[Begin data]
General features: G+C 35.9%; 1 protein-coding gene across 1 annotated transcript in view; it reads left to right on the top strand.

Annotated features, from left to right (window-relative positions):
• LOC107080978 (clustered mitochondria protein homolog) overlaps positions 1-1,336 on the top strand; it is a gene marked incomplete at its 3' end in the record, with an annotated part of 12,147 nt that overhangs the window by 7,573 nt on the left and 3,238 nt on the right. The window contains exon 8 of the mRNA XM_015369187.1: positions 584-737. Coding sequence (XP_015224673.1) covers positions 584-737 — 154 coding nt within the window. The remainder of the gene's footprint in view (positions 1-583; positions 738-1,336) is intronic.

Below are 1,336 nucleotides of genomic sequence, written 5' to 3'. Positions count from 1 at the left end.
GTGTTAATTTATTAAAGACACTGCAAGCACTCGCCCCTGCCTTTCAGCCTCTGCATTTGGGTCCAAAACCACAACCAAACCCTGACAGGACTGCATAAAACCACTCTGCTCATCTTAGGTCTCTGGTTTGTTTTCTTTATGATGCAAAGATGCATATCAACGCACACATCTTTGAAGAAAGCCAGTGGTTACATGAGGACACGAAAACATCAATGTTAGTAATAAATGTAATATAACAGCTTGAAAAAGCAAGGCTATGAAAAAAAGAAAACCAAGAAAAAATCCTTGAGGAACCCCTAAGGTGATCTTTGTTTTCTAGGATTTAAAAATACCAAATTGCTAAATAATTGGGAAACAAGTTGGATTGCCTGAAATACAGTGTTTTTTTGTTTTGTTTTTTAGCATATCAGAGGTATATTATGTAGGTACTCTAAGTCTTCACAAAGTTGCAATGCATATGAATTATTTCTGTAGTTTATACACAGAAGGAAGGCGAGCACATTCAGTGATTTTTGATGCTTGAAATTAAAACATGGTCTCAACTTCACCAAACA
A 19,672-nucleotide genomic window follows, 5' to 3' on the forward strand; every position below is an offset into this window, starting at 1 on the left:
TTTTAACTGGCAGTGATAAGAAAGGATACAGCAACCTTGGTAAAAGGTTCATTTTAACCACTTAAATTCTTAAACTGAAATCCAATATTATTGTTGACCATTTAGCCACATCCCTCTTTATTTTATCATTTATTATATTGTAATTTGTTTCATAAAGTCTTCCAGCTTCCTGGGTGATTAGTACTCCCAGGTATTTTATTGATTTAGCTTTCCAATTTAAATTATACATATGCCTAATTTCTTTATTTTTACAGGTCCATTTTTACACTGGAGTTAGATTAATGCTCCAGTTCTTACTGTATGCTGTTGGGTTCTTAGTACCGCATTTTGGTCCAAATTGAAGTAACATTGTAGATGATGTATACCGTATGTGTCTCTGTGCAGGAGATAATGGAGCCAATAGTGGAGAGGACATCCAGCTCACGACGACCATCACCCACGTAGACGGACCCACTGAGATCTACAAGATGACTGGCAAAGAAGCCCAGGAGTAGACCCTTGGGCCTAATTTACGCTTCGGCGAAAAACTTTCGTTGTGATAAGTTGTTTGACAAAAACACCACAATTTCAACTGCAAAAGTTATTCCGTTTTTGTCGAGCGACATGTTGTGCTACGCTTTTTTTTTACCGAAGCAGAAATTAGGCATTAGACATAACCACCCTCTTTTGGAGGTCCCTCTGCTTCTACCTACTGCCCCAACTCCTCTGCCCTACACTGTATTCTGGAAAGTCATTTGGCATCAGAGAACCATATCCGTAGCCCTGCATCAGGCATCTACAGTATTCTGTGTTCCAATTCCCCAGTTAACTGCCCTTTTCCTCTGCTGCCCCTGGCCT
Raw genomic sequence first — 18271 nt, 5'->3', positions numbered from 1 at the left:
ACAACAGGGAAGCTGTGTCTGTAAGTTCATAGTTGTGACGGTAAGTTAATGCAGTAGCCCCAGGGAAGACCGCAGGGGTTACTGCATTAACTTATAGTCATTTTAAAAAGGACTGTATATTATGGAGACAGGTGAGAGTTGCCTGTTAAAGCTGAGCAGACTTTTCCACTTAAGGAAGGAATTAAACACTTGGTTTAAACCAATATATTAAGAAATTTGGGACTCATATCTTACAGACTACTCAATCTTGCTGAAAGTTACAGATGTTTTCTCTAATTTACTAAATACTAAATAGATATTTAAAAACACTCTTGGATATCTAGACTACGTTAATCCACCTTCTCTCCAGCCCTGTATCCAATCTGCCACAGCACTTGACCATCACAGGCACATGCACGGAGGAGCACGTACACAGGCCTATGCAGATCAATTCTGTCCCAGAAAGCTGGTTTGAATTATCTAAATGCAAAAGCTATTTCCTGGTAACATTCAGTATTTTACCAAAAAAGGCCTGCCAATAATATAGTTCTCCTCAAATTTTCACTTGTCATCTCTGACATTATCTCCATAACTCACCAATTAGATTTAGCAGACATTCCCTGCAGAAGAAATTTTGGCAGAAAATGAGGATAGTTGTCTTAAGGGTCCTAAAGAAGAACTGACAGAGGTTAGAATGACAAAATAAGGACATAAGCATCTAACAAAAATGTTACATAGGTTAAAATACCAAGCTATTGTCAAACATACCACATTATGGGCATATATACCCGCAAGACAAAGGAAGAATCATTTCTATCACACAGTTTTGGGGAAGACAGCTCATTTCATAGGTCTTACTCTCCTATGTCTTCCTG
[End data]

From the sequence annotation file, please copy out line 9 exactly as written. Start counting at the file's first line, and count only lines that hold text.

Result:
ACAACAGGGAAGCTGTGTCTGTAAGTTCATAGTTGTGACGGTAAGTTAATGCAGTAGCCCCAGGGAAGACCGCAGGGGTTACTGCATTAACTTATAGTCATTTTAAAAAGGACTGTATATTATGGAGACAGGTGAGAGTTGCCTGTTAAAGCTGAGCAGACTTTTCCACTTAAGGAAGGAATTAAACACTTGGTTTAAACCAATATATTAAGAAATTTGGGACTCATATCTTACAGACTACTCAATCTTGCTGAAAGTTACAGATGTTTTCTCTAATTTACTAAATACTAAATAGATATTTAAAAACACTCTTGGATATCTAGACTACGTTAATCCACCTTCTCTCCAGCCCTGTATCCAATCTGCCACAGCACTTGACCATCACAGGCACATGCACGGAGGAGCACGTACACAGGCCTATGCAGATCAATTCTGTCCCAGAAAGCTGGTTTGAATTATCTAAATGCAAAAGCTATTTCCTGGTAACATTCAGTATTTTACCAAAAAAGGCCTGCCAATAATATAGTTCTCCTCAAATTTTCACTTGTCATCTCTGACATTATCTCCATAACTCACCAATTAGATTTAGCAGACATTCCCTGCAGAAGAAATTTTGGCAGAAAATGAGGATAGTTGTCTTAAGGGTCCTAAAGAAGAACTGACAGAGGTTAGAATGACAAAATAAGGACATAAGCATCTAACAAAAATGTTACATAGGTTAAAATACCAAGCTATTGTCAAACATACCACATTATGGGCATATATACCCGCAAGACAAAGGAAGAATCATTTCTATCACACAGTTTTGGGGAAGACAGCTCATTTCATAGGTCTTACTCTCCTATGTCTTCCTG